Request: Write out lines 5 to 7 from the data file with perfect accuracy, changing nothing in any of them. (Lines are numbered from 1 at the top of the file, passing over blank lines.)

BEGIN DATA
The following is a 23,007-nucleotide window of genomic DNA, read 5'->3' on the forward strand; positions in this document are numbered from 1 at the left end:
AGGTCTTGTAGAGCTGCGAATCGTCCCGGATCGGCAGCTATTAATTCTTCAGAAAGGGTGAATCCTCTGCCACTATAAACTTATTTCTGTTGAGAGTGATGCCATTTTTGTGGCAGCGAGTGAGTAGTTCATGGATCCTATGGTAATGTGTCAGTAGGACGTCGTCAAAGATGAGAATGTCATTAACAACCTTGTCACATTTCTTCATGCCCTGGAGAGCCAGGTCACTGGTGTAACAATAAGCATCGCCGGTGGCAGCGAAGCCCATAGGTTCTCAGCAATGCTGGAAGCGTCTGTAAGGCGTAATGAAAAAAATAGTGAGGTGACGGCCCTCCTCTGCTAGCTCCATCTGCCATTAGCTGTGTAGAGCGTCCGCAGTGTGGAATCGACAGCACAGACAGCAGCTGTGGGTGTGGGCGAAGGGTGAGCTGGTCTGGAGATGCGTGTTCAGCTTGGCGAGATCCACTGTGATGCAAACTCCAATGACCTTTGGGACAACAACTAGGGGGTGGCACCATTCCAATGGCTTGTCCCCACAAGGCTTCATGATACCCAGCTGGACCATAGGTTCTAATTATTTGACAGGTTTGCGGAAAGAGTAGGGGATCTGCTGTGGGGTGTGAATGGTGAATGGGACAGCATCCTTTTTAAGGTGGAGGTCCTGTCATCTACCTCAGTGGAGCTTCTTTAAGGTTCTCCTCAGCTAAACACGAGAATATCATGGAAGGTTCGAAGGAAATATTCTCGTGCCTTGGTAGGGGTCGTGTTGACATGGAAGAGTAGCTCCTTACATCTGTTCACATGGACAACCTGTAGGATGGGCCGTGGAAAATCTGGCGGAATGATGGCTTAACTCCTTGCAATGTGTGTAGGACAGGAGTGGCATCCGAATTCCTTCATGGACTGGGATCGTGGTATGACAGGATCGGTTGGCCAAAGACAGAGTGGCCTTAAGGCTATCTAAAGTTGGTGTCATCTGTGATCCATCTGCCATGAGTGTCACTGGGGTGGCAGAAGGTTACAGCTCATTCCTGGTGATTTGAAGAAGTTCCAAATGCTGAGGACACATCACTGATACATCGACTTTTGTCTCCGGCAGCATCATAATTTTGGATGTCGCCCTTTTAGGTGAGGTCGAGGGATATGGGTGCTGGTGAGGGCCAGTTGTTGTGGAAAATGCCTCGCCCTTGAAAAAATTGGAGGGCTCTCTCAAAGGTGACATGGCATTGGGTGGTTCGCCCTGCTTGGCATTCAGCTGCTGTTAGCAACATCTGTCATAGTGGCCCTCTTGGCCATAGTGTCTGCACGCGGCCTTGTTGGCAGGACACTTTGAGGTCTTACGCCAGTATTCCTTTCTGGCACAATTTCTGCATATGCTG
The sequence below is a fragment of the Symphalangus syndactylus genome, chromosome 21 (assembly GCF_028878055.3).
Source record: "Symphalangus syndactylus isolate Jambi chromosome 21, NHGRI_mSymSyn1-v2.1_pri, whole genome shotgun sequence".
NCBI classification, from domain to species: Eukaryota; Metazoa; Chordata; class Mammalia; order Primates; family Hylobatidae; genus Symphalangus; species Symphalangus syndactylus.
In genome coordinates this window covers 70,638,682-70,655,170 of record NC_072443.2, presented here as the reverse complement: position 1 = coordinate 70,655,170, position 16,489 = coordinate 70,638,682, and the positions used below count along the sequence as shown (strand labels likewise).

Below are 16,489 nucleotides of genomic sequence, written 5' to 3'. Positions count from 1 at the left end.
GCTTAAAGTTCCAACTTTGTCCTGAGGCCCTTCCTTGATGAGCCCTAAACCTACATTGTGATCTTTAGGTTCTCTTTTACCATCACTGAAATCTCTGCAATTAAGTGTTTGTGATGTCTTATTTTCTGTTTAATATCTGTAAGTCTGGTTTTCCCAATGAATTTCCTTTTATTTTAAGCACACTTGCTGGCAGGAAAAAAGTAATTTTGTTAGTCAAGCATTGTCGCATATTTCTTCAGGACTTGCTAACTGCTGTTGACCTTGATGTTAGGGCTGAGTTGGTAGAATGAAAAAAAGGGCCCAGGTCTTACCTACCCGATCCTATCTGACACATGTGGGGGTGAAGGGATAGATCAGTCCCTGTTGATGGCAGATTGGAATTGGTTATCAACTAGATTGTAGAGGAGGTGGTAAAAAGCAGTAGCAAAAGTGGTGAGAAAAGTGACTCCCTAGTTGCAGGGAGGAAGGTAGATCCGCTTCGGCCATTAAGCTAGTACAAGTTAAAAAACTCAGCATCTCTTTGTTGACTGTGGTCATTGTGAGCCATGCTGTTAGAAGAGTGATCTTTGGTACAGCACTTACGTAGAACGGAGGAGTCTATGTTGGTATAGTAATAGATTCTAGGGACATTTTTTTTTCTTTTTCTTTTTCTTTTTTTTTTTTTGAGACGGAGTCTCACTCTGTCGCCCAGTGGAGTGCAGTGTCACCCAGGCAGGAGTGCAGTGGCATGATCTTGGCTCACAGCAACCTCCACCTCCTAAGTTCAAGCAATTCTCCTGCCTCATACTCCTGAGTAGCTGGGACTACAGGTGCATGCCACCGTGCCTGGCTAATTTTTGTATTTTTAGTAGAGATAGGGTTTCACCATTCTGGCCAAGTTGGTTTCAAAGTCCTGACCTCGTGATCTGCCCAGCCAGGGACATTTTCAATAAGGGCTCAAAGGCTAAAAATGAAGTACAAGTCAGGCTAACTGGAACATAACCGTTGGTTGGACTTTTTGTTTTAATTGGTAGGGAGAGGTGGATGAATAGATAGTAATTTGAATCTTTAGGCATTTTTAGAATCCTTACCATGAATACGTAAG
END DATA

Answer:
NCBI classification, from domain to species: Eukaryota; Metazoa; Chordata; class Mammalia; order Primates; family Hylobatidae; genus Symphalangus; species Symphalangus syndactylus.
In genome coordinates this window covers 70,638,682-70,655,170 of record NC_072443.2, presented here as the reverse complement: position 1 = coordinate 70,655,170, position 16,489 = coordinate 70,638,682, and the positions used below count along the sequence as shown (strand labels likewise).

Below are 16,489 nucleotides of genomic sequence, written 5' to 3'. Positions count from 1 at the left end.